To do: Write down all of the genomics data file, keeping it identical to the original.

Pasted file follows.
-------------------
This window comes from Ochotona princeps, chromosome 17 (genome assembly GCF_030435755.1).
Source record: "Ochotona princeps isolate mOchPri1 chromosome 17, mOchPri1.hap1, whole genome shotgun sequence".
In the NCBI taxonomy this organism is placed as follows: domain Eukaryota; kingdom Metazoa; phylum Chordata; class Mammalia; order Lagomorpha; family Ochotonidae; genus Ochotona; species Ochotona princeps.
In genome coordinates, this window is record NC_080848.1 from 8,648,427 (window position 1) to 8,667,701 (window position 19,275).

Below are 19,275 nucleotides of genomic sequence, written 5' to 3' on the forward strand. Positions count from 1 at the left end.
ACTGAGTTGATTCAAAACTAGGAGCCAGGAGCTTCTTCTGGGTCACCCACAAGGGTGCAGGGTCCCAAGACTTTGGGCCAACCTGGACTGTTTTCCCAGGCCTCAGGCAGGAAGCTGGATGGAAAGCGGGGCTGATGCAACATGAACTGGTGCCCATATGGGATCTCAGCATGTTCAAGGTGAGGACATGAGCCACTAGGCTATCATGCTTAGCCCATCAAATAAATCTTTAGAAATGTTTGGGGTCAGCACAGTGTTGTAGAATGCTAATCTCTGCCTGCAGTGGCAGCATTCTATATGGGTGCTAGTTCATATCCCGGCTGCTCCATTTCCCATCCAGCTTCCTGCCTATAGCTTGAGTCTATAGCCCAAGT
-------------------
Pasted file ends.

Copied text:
This window comes from Ochotona princeps, chromosome 17 (genome assembly GCF_030435755.1).
Source record: "Ochotona princeps isolate mOchPri1 chromosome 17, mOchPri1.hap1, whole genome shotgun sequence".
In the NCBI taxonomy this organism is placed as follows: domain Eukaryota; kingdom Metazoa; phylum Chordata; class Mammalia; order Lagomorpha; family Ochotonidae; genus Ochotona; species Ochotona princeps.
In genome coordinates, this window is record NC_080848.1 from 8,648,427 (window position 1) to 8,667,701 (window position 19,275).

Below are 19,275 nucleotides of genomic sequence, written 5' to 3' on the forward strand. Positions count from 1 at the left end.
ACTGAGTTGATTCAAAACTAGGAGCCAGGAGCTTCTTCTGGGTCACCCACAAGGGTGCAGGGTCCCAAGACTTTGGGCCAACCTGGACTGTTTTCCCAGGCCTCAGGCAGGAAGCTGGATGGAAAGCGGGGCTGATGCAACATGAACTGGTGCCCATATGGGATCTCAGCATGTTCAAGGTGAGGACATGAGCCACTAGGCTATCATGCTTAGCCCATCAAATAAATCTTTAGAAATGTTTGGGGTCAGCACAGTGTTGTAGAATGCTAATCTCTGCCTGCAGTGGCAGCATTCTATATGGGTGCTAGTTCATATCCCGGCTGCTCCATTTCCCATCCAGCTTCCTGCCTATAGCTTGAGTCTATAGCCCAAGT